Concordia’s Nancy Long wins Prix Relève étoile Paul-Gérin-Lajoie for innovative art education research
She secured the honour for her paper, “In lieu of flowers: An a/r/tographic journey of apology and forgiveness.” The paper was published in the peer-reviewed International Journal of Education Through Art.
The FRQ confers three $1,500 Relève étoile prizes monthly intended to promote and recognize exceptional research by graduate students and postdoctoral fellows in the province. Eligible research is categorized by Society and Culture, Nature and Technology, and Health.
Long’s paper explores ambiguity and risk-taking in art education through her research-creation project. The project centred around the Place-du-6-décembre-1989 site, a public memorial to the victims of the Montreal École Polytechnique massacre.
Long explored her fraught relationship with the site, which she had been purposefully ignoring for 20 years. She employed a unique drawing technique, using acetate to trace landscapes.
The material’s transparency meant she could not see what she was drawing. The images were only revealed when she placed a piece of blank paper behind the acetate.
“I wanted to wrestle and dissect all the feelings brought up by the ambiguous drawing technique as well as the uncertainty of what I would encounter at the site,” explains Long. “I gave in to uncertainty. I had no idea what would happen or what I would create once I reached the site.”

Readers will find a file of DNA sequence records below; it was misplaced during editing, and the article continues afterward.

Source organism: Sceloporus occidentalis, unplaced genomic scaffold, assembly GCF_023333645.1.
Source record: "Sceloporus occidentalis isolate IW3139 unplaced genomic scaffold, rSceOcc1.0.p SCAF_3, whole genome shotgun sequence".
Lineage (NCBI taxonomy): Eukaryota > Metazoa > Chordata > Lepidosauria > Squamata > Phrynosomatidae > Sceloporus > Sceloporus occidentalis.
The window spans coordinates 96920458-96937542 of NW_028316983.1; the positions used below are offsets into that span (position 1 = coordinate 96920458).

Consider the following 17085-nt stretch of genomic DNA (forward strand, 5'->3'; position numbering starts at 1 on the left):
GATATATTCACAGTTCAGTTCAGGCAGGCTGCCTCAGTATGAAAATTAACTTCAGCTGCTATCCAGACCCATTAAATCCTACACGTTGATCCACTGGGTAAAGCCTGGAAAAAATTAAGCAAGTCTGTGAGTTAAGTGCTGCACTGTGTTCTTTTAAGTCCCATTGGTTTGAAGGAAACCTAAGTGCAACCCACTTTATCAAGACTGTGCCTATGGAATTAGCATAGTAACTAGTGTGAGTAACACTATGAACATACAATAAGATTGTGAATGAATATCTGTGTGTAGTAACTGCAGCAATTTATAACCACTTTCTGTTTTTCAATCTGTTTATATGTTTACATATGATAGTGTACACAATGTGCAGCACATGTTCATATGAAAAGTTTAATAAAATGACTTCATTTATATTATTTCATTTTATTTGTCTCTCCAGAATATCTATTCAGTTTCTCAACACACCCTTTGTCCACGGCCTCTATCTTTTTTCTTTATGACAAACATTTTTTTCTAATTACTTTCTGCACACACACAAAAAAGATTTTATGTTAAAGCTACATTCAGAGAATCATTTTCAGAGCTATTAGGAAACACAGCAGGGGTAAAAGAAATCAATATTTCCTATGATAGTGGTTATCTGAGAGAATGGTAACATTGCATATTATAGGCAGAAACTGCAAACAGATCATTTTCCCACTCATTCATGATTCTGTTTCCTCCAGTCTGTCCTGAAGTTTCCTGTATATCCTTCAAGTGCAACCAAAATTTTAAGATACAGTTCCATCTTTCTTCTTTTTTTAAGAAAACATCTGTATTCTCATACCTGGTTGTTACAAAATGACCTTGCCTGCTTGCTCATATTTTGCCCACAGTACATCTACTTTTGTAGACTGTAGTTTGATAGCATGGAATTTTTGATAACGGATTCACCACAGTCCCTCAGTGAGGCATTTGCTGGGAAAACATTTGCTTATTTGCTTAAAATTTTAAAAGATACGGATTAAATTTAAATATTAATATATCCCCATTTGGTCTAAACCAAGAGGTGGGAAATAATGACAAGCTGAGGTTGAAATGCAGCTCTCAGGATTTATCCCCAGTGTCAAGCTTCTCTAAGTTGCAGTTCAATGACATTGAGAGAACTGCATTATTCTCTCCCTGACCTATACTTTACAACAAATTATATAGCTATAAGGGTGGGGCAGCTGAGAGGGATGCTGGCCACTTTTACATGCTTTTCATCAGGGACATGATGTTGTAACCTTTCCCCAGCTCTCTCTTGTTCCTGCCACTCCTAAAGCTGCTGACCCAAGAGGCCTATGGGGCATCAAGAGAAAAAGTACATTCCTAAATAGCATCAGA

Reconciling the past
Her research-creation project also became an exploration of memory, apology and atonement.
“One detail that was particularly striking to me is that the Polytechnique massacre lasted 20 minutes, which is how long it takes for me to walk to the site from my house,” says Long.
Using her acetate drawing technique, she drew next to each victim’s marker, also for 20 minutes at a time. The drawings became letters of apology to the victims, for avoiding the site for so long.
She says she hopes her paper will help keep their memory alive and spark discussions on broader social issues, particularly women’s safety.
“The work calls attention to our inadvertent complicity in forgetting what these monuments are supposed to collectively remind us of,” Long says.
She adds that she wants her research to act as a starting point for conversations about art’s role in addressing societal challenges. Long encourages educators to use public monuments as tools for teaching and reflection, emphasizing the importance of tackling difficult subjects through artistic expression.
She also hopes her research can contribute to our understanding of how to enhance students’ and teachers’ tolerance for uncertainty in the art classroom.
For Long, creativity necessitates risk-taking. Yet being creative requires students to navigate the discomfort of uncertainty — an approach often discouraged by traditional educational systems.
Read Nancy Long’s award-winning paper, “In lieu of flowers: An a/r/tographic journey of apology and forgiveness.“
Learn more about Concordia’s Department of Art Education.